So, there you have it, my personal top ten favourite YA books. I’m looking forward to reading more titles in the New Year and being able to share these with you throughout 2017.

Do you have a favourite YA book? Do you agree with my observations, or perhaps you have another YA book that tops your list. Feel free to share your thoughts and recommendations in the comments.

Thanks for visiting my blog, I hope you enjoyed this post. Want more? Connect with me here:  Twitter @ShelleyWilson72, Instagram or check out my Facebook pages http://www.facebook.com/FantasyAuthorSLWilson and http://www.facebook.com/MotivateMeBlog. You can also find me on Pinterest

18 thoughts on “My Top Ten #YA Reads #amreading

  1. Y-A fantasy definitely isn’t a genre for me, I much prefer my fantasy of the Grimdark genre and to be dark and gritty but I had to comment on your “The fact that I’m 44 years old and a huge YA fantasy fan has never seemed odd to me” comment as it shouldn’t seem odd! Reading is something to enjoy and as such, there’s no reason not to read whatever genre you like, it’s reading and it’s all good.😀

    Liked by 2 people

  2. Great selection, Shelley. I’ve read several, and like most readers, have my favorites. Maggie Stiefvater is who I want to be when I grow up. Her writing is fantastic, though my favorite of her books is The Scorpio Races, a wonderfully magical and eerie stand-alone. I enjoyed Shiver and the rest of the Mercy Falls series, too, but not as much as The Raven Boys. (I confess, I have the last two RB books, but can’t bring myself to read them, because I’m so afraid for Gansey,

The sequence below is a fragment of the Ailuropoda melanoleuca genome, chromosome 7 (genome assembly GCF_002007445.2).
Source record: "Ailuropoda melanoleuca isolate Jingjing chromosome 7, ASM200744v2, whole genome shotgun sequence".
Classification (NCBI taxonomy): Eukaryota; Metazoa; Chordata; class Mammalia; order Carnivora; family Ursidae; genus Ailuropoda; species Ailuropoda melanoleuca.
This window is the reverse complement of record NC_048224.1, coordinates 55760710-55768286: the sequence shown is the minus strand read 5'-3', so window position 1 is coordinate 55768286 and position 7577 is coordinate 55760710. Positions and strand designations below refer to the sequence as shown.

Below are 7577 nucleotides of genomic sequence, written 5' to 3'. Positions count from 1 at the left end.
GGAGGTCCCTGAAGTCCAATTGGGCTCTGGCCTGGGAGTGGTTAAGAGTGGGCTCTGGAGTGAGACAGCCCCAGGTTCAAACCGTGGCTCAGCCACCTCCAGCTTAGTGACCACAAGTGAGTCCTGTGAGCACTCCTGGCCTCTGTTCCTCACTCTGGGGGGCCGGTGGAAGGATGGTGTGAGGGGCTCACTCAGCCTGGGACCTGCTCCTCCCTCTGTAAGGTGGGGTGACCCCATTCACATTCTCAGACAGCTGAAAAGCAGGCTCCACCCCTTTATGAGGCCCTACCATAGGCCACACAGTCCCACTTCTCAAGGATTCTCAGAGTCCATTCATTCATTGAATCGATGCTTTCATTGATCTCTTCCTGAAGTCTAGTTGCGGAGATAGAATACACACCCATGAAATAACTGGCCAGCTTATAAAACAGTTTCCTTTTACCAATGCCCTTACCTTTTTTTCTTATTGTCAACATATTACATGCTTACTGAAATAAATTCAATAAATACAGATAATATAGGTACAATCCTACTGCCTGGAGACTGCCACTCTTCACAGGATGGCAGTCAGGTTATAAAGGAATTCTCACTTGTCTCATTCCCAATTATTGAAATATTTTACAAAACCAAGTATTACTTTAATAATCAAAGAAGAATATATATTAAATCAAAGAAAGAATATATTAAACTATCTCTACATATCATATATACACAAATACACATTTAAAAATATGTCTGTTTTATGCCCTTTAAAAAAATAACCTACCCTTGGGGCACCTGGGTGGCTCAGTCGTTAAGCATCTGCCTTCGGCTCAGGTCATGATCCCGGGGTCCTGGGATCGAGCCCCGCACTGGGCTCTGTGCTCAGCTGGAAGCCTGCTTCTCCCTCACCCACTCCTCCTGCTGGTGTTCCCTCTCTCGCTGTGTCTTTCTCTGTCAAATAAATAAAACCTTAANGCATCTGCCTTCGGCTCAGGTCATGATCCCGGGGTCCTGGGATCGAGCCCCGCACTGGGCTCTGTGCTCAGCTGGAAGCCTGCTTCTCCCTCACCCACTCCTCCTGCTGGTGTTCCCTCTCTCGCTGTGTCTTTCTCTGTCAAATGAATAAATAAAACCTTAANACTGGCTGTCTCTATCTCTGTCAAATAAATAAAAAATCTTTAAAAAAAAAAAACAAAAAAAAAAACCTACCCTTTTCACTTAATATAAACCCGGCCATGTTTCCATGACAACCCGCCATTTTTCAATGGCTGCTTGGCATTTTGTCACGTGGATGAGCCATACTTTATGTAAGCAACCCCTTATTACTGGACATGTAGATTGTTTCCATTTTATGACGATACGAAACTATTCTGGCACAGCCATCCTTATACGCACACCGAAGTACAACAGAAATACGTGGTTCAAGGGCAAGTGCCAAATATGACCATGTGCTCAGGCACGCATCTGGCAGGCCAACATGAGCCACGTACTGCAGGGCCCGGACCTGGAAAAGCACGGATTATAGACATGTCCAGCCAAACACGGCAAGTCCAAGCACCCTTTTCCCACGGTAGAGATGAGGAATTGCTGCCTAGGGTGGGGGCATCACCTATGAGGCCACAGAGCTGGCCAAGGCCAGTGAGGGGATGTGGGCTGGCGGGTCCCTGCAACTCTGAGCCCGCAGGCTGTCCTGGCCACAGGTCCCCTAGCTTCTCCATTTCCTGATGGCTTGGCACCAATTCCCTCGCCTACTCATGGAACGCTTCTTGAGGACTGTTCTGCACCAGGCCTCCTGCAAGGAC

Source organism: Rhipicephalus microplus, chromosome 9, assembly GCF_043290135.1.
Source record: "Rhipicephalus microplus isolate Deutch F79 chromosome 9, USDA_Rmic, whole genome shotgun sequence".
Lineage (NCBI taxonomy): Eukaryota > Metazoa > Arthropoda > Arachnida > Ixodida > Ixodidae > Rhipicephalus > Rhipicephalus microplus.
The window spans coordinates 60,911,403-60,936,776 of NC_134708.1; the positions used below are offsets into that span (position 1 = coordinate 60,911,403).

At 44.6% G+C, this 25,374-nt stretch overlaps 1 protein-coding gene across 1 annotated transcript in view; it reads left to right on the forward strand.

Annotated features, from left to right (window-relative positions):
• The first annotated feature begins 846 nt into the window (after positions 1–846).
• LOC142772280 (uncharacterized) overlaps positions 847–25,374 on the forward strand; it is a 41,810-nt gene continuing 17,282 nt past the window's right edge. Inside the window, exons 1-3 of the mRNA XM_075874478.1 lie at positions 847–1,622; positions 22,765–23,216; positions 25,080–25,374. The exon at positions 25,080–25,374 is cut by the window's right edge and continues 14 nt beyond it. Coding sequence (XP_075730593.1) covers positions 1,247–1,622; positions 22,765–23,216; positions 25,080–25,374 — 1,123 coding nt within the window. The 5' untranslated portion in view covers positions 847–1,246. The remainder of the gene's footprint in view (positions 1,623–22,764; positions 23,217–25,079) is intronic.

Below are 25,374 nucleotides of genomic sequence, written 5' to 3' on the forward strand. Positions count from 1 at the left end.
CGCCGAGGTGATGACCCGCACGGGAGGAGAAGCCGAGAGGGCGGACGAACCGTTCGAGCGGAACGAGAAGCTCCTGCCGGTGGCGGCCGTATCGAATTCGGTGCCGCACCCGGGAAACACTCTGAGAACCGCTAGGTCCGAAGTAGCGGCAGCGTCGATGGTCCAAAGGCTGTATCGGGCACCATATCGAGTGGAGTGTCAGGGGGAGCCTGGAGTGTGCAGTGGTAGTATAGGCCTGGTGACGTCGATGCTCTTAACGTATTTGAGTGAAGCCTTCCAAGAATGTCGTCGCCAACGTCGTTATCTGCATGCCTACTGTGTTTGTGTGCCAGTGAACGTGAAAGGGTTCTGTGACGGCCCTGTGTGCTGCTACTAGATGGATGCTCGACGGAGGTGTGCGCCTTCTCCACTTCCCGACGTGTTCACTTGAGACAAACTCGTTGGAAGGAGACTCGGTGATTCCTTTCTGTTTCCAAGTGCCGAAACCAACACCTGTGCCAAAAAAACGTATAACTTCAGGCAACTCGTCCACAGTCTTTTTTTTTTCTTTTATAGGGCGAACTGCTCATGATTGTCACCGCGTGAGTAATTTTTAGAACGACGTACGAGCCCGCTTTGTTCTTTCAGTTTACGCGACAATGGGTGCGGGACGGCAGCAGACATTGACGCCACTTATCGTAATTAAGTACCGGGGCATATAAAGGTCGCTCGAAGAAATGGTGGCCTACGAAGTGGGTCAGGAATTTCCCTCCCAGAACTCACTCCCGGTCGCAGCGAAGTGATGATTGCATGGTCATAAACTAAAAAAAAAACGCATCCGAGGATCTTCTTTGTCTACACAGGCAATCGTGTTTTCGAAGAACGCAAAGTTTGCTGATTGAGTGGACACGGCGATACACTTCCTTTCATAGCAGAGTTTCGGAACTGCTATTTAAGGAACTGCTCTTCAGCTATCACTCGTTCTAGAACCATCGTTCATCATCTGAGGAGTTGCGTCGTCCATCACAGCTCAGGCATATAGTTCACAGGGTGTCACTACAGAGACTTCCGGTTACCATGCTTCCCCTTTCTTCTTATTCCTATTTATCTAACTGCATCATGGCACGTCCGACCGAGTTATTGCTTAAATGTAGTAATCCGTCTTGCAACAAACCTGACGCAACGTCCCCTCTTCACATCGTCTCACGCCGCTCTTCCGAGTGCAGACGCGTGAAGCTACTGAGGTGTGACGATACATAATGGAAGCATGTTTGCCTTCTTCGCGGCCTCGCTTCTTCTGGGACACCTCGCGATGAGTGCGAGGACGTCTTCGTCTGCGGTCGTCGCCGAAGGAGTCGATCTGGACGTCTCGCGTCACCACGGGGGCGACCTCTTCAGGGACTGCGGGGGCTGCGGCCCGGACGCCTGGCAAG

who is my favorite character in the series. (I hate it when bad things happen to characters I’m invested in.)

    I LOVED Clockwork Angel, Clockwork Prince, and Clockwork Princess, but could not get into the City books, because the writing felt off to me. I’m going to have to try them again one day. Sometimes, how I feel about a book is closely related to what’s going on in my life at the time.

    Rachel Caine has been a favorite of mine since I discovered her fabulous (non-YA) Weather Warden series. I enjoyed Morganville, too, but by FAR, the Great Library series tops them all. Both Ink and Bone, and Paper and Fire, are right at the top of my favorite YA books. I am absolutely in LOVE with that world and the characters, and can’t wait for the next book. AND the covers (both ours and yours) are stunning. I’m considering printing out the .jpg for the U.S. ones and framing them for my library.

    I enjoyed the Throne of Glass series very much, but couldn’t get into the “Court” one. (Another to try again one day.)

    My favorite YA series of all time (currently) is Elena Bardugo’s Six of Crows and Crooked Kingdom. They are a duology set in the same world as her Grisha Trilogy (which I also liked), but are even better. Kaz is a character I will never forget. And the covers are beyond beautiful, being very original and clever. I will read anything Bardugo writes, now, having fallen so in love with the Crooked Kingdom, and all the players.

    And now, I’ve written a response almost as long as your post. 😀 I’ve taken note of the other books you’ve mentioned, so I can add them to my TBR pile. Thanks for the list and for your thoughts on each one. 🙂

    Liked by 1 person

    1. Ha ha, thank you for your lovely comment, Marcia, and the recommendations. I haven’t read anything by Elena Bardugo so that needs rectifying! I liked the first Court book by Sarah J Maas but I haven’t been able to get into the next one. I think you’re right about books fitting in with what’s going on in your life. I’ve yet to read the Raven Boys series so I’m even more intrigued now I’ve read your feedback. Thanks again 🙂